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Great British Menu 2017: South West recap

Great British Menu 2017: South West recap

by Kate Doran 12 May 2017

Kate Doran keeps us up-to-date with what happened during the second heat of this year's Great British Menu.

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How many times should a chef enter Great British Menu before admitting defeat? Dominic Chapman of The Beehive in Berkshire returned for the third time this year, determined to fight for a place in the final and a chance to represent the South West at the Wimbledon banquet. We Brits love an underdog, but flanked by the less experienced – albeit extremely confident – Tom Brown and desperately nervous Andy Clatworthy, veteran Dominic didn’t quite fit the bill. Once Andy had been dismissed from the competition on Thursday following repeated failure to meet the brief and the subsequent sub par scores, the competition looked as close as it’s ever been as Dom and Tom went neck and neck to impress the panel of judges.

Tom kicked things off with Cowl Bysk, a reinvention of a classic fisherman’s stew involving lobster, heritage tomatoes and a tomato tea. As chef at the Michelin-starred fish restaurant Outlaw’s at The Capital, it wasn’t surprising that Tom looked to the sea for his starter, but the judges were uniformly underwhelmed by the quality of produce on the plate. Dom’s courgette flower stuffed with ricotta, goat’s cheese and truffle – It’s a Summer Bonanza – fared little better, impressing only with its pretty appearance. A bonanza it was not. Not the best start to proceedings.


Fishing the Cobb, Dom’s fish dish of scallops, turbot and sea vegetables, scored him a nine during the week from veteran chef Michael O’Hare, beating Tom Brown on arguably what should have been his strongest round. But what Michael found simply delicious – if a little lacking in creativity – on Tuesday, the judges singlehandedly dismissed as neither celebratory or summery, going as far as to say that Dom had seriously disappointed.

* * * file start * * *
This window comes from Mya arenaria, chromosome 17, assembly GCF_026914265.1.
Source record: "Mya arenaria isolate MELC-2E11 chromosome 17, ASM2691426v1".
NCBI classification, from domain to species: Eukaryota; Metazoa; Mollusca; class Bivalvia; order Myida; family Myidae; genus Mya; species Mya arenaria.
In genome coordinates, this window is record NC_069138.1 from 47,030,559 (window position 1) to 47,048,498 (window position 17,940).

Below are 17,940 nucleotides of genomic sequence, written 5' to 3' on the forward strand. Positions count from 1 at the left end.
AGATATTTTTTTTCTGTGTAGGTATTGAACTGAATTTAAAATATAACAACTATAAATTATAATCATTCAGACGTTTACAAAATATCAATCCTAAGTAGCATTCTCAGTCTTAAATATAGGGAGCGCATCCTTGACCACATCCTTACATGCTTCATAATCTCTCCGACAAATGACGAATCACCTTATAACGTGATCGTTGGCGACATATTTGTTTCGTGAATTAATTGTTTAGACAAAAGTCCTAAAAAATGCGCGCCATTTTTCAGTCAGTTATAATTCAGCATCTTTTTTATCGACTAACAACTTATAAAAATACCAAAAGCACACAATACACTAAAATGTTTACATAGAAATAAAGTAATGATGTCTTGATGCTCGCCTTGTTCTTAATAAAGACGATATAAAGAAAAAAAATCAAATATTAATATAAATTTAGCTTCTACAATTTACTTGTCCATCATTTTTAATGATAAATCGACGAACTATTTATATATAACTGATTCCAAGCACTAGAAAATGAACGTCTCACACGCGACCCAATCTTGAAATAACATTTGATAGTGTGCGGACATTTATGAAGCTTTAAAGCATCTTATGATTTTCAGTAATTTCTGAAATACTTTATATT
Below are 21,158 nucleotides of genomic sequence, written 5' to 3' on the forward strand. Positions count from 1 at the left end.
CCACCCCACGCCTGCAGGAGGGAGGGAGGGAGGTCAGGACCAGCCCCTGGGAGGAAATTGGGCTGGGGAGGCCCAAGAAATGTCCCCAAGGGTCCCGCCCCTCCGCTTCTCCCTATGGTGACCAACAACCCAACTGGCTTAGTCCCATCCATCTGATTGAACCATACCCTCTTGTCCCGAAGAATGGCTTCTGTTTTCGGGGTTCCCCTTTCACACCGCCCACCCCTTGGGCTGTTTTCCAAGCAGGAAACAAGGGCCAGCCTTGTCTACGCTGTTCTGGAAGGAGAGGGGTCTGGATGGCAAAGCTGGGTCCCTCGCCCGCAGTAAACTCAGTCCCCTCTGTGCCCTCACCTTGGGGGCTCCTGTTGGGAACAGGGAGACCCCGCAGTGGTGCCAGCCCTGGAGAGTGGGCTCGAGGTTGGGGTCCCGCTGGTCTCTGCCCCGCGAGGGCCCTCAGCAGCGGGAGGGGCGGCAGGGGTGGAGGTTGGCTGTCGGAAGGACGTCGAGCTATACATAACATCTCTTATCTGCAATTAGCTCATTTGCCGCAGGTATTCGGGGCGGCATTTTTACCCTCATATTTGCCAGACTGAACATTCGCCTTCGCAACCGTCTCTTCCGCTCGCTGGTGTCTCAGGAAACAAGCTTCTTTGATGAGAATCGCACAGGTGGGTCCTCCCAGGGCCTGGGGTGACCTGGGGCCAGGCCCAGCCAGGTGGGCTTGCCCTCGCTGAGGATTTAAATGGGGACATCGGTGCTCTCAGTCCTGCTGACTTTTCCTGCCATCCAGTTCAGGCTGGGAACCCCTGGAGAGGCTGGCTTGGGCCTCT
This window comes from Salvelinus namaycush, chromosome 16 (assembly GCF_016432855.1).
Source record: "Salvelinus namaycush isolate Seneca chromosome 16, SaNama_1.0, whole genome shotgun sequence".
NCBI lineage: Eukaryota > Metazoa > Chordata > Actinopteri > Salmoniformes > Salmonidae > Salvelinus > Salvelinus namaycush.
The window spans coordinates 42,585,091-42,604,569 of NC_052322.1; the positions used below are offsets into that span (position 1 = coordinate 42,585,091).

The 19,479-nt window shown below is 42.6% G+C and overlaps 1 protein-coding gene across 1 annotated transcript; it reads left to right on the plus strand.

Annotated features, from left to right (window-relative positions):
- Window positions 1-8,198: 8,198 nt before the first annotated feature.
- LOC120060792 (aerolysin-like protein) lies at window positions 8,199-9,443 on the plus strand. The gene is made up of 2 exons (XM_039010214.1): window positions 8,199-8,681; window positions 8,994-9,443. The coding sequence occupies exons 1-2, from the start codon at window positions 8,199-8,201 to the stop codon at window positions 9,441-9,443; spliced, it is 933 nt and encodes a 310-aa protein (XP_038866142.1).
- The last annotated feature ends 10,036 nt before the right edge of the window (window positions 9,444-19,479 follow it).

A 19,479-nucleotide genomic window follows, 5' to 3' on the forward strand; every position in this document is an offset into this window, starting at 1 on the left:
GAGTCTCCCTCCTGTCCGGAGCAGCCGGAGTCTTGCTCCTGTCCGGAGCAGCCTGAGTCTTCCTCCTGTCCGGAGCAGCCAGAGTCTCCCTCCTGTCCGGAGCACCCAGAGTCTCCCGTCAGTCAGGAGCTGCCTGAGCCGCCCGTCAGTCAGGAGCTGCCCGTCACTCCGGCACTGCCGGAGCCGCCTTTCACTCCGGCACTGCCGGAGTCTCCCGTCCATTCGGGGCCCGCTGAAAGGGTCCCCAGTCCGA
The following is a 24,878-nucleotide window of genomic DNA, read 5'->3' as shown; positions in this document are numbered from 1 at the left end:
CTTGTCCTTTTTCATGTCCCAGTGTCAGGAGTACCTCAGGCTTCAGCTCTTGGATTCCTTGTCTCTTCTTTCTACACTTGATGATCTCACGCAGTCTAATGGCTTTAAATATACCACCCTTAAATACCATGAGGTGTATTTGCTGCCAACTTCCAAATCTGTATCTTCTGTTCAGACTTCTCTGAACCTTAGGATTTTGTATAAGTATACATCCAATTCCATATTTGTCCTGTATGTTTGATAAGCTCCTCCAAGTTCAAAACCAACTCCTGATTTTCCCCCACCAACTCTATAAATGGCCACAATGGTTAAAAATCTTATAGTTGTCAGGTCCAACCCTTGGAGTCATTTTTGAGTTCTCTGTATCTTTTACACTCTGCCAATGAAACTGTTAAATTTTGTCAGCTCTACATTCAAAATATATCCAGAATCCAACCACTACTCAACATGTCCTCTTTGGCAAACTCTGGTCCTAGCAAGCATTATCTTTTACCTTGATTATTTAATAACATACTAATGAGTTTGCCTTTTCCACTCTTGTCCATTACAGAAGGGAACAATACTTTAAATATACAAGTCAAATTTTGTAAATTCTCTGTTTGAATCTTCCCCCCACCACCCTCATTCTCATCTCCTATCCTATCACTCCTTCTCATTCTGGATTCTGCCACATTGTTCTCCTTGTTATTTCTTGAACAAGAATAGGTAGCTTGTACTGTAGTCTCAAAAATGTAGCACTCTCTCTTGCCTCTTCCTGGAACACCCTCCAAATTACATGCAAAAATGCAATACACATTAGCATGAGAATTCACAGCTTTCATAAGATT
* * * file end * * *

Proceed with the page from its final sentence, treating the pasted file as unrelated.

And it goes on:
Just as it felt like the South West might be losing sight of even a chance at the banquet, Tom saved the day with his Soused Breal & Scrumpy, an elegant little tin of mackerel pâté with homemade soda bread. Despite looking a little ‘like a mackerel crème brulée’, the dish screamed summer to the judges and seemed to hit the brief bang on.

From there on in it was a game of two halves, with the judges in raptures over subsequent dishes. Dom’s Fire Up the Barbecue made up for any lack of refinement or process with big, fresh flavours through lamb shoulder, kebab and chop plus a selection of four different salads. Presentation in a miniature silver barbecue arguably summed up the silliness that often accompanies such a serious competition, but Matthew, Andi and Oliver lapped it up as the perfect representation of summer. By contrast, Tom’s ‘not a hotpot’ Porthilly Under Roast wouldn’t have looked out of place on a cold winter’s day. But, as guest judge Marion Regan argued, our typical British summer often calls for something a little warmer and more comforting than salad. Although Tom’s baby gem dressed with oyster mayonnaise and oyster leaf in an oyster shell also hit the spot.


And so to dessert. This week featured even more strawberries than you’d expect in your average Wimbledon-inspired cooking competition, with guest judge Marion Regan, whose family have supplied the Championships for the last twenty-five years. With thirty tonnes produced over a two-week period each year, this is a lady who knows an Elsanta from a Jubilee.

Presentation was fairly understated from both chefs for this course, perhaps in reaction to Andy Clatworthy’s clumsy tennis court-shaped cake, which failed to impress during the week. Having had two disastrous desserts in previous years, Dominic played it fairly safe with a boozy everlasting syllabub and some lip-smacking sugar-dusted doughnuts (‘two each!’ exclaimed Oliver. How decadent). Continuing the Cornish theme, Tom served up Sevi and Leti, an ice cream sandwich of strawberries and cream with a clotted cream parfait, brandy snaps, strawberry sauce and a sparkling wine jelly on the side. These children’s party staples elevated to Michelin-starred status scored him three tens from the judges, and the accolade of ‘dish of the day’. It did look pretty damn good.

Great British Menu is often touted as a showcase for the country’s freshest young cooking talent, and despite valiant attempts to impress, Dominic lost out again to newcomer Tom Brown. He closed the show by saying he’d live to fight another day, but will we see him return for a fourth attempt in 2018? Only time will tell.

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